SACW - 31 July 2018 | Sri Lanka: hanging drug dealers / Pakistan: July 2018 elections / India: Writers under attack; Arunachal conversions, Assam citizenship; intolerance in food / Germany: left competing with right / Regression in Eastern and central Europe / South Africa: death threats via Indian firm

Harsh Kapoor aiindex at
Tue Jul 31 07:22:30 EDT 2018

South Asia Citizens Wire - 31 July 2018 - No. 2994 
[via South Asia Citizens Web - since 1996]

1. July 2018 Elections in Pakistan: Select Commentary
2. Writers and Rationalists under continued attack in India
3. Announcement: Course on Methods in Historical Research on Labour during September 10-14, 2018 [New Delhi]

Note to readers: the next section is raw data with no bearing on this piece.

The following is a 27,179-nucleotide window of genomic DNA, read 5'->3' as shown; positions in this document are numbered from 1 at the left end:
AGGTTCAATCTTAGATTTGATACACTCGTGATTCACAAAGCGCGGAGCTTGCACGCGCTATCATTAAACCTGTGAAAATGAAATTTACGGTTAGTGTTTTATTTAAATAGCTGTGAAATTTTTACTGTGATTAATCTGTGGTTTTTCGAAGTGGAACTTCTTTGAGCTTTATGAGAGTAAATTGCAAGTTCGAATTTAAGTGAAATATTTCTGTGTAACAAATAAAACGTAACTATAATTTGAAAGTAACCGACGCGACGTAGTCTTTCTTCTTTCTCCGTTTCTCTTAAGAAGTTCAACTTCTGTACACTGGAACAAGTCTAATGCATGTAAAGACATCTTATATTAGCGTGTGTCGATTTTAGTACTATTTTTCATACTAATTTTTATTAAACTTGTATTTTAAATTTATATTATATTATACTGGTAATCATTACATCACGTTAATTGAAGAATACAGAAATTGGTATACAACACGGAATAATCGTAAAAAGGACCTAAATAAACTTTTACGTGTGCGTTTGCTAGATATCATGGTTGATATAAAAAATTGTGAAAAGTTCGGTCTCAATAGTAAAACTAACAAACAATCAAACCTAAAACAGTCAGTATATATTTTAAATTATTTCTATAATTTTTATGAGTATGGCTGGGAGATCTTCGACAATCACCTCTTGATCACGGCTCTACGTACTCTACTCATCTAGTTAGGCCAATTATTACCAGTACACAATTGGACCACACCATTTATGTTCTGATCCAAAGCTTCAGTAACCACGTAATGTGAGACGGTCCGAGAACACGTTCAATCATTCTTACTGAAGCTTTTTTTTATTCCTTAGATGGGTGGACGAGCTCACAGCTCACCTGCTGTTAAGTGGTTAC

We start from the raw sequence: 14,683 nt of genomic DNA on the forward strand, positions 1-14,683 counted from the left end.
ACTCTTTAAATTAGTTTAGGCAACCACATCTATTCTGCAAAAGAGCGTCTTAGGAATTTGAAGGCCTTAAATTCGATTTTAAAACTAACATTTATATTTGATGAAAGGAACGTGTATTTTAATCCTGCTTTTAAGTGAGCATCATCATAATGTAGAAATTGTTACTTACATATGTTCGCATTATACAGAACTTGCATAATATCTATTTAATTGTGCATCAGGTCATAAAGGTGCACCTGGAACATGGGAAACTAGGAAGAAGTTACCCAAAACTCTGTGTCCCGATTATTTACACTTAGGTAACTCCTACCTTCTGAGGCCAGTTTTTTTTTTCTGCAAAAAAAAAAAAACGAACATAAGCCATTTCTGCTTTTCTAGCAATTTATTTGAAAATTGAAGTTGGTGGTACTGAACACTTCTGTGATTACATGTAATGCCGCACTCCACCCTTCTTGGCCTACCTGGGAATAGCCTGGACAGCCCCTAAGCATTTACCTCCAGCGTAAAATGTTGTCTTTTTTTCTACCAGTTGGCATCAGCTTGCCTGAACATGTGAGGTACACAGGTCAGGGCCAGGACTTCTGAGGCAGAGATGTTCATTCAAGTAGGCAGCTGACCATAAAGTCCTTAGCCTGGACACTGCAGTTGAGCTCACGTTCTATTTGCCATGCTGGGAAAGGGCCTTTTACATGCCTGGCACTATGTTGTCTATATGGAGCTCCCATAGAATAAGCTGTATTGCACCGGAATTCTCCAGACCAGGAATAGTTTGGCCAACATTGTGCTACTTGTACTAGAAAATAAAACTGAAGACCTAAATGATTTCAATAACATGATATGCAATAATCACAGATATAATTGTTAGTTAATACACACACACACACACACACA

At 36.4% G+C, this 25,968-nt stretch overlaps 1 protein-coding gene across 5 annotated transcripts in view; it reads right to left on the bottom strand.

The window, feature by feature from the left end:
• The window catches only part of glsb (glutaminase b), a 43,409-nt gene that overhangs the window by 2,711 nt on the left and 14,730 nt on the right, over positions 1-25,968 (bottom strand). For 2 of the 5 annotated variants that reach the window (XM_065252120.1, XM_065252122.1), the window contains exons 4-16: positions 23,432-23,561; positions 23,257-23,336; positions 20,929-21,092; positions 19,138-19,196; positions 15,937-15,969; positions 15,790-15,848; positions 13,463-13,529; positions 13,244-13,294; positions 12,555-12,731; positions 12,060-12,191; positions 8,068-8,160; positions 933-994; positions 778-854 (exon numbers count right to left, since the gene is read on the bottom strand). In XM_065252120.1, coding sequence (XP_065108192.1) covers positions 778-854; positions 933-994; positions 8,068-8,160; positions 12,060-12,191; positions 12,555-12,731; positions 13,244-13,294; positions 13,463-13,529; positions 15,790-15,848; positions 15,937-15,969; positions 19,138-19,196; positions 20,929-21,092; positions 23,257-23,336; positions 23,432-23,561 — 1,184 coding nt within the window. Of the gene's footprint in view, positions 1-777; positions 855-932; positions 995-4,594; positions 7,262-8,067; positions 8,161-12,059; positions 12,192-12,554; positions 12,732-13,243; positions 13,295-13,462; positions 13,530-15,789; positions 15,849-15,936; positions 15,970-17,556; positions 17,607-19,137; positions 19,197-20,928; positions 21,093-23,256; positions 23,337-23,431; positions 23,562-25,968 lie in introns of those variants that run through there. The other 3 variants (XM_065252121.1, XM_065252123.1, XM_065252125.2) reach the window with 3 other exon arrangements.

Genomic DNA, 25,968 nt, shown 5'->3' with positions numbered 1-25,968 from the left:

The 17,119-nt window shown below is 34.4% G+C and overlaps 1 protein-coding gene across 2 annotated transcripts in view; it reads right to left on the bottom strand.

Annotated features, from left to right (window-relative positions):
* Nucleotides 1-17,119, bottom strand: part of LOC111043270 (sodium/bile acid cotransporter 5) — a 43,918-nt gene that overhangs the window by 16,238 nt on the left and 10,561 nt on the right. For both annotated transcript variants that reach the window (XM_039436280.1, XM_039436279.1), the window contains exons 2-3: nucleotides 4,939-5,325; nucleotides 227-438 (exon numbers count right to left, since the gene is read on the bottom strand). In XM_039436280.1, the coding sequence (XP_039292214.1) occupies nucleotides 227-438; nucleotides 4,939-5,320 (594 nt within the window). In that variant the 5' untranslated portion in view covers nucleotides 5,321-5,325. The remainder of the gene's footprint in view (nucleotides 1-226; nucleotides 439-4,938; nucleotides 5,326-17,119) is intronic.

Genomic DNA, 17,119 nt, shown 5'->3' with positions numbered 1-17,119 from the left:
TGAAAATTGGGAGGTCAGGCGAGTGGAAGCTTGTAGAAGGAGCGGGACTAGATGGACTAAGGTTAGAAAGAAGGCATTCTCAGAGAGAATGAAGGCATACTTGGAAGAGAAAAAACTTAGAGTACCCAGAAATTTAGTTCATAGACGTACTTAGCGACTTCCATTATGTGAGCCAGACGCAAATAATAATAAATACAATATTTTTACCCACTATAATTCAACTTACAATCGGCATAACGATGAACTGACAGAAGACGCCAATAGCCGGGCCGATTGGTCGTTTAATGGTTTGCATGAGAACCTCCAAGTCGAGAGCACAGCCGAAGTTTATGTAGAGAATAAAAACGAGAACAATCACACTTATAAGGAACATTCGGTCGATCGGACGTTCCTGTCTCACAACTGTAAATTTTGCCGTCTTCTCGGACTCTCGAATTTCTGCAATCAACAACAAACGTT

4. From Velvet Revolution to Velvet Dictatorship: Reflections on Democratic Regression | Adam Michnik
5. Recent on Communalism Watch:
 - Alternative legal redress systems are welcome but remember that in UK sharia councils are the preserves of clerics who are intolerant of women’s equality
 - India: Alwar lynching shows the government has put the burden of ending mob killings on victims themselves
 - Announcement: Freedom From Hatred And Violence - Join The Protest on 9 August, 2018 (New Delhi)
 - India - Muzaffarnagar riots: This graphic narrative tells the story of the courage of seven rape survivors |
 - Baba Ramdev - The Billionaire Yogi Behind Modi’s Rise | Robert F. Worth
 - India: The Special Marriage Act is dated needs reform to protect freedoms
 - India: manufactured Hindu fury, How cow vigilantes are shaped ? report by Rama Lakshmi